How We Encode Our Success or Failure with Our Thinking


img_0544-2

“You can map out a fight plan or a life plan, but when the action starts, it may not go the way you planned, and you’re down to your reflexes – that means your [preparation:]. That’s where your roadwork shows. If you cheated on that in the dark of the morning, well, you’re going to get found out now, under the bright lights.”

Joe Frazier

Today that quote is proving invaluable to me because today is proving to be a challenging day, and for no clear conscious reason as yet. I woke up in the middle of the night last night, not from a nightmare or any dream that I can remember but with an ominous feeling of what I can only describe as dread. I didn’t sleep much after that and lay there in bed with my heart racing until my alarm went off.

The day so far has been spent wrestling with my mind as the darkness that I lock away tries to overwhelm me and, I know that I will win this battle today.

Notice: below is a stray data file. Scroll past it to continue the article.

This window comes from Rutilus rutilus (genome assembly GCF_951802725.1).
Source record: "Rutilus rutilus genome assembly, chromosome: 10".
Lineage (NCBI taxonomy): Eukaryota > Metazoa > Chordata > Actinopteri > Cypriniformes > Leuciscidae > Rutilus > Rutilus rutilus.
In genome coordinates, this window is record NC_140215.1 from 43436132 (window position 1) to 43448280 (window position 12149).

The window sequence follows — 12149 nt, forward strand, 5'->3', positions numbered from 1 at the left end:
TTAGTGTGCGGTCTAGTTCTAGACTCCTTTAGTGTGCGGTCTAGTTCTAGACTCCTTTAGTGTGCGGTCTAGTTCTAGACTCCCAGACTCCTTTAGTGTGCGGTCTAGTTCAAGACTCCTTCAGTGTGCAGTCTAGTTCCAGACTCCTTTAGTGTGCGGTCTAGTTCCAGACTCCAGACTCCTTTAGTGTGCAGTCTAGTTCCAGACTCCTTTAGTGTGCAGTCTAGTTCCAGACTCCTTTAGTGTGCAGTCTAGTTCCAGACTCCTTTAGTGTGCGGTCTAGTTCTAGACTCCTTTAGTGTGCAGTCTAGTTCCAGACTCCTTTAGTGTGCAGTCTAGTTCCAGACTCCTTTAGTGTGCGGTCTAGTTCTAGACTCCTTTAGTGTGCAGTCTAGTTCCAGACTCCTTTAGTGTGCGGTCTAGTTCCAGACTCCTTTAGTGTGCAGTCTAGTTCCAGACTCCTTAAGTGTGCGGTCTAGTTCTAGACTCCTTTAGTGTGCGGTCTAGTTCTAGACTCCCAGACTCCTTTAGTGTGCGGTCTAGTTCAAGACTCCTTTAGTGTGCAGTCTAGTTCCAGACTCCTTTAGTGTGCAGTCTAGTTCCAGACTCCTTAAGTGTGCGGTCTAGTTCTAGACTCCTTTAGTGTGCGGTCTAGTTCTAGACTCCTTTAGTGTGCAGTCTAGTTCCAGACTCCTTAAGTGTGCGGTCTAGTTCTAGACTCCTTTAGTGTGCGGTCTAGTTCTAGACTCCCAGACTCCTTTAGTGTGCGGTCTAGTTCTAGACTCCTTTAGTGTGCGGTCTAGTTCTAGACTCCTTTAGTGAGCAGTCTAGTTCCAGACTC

Now why am I telling you this?

Well I know that there are many people out there who have had, and likely will have similar experiences to this, it’s a natural part of life.  I am a highly positive person and I am also very well aware as a psychologist what is happening. My life has been full of unusual experiences, some fun and some terrifying and exhilarating. This mixture of positive and negative experiences are all part of who I am and sometimes the negative takes over and leads me towards a path I do not want to tread because it is dark, threatening and dangerous. This path is virtually impossible to brighten as it seems to absorb all light like a black hole encompassing anything and everything.

I am grateful that I have learned to side-step off that path early on and use what I have learned and keep myself focused on what I do want; how I do want to think, how I do want to feel and remain focused on those things no matter how exhausting that can be at times like this.

It’s extremely difficult to explain to someone that has never had this kind of experience because it’s not something you can see, or touch or hear, it is a purely kinaesthetic experience. This is purely thoughts and feelings that create the mental state and this intangible element is hard for some to grasp.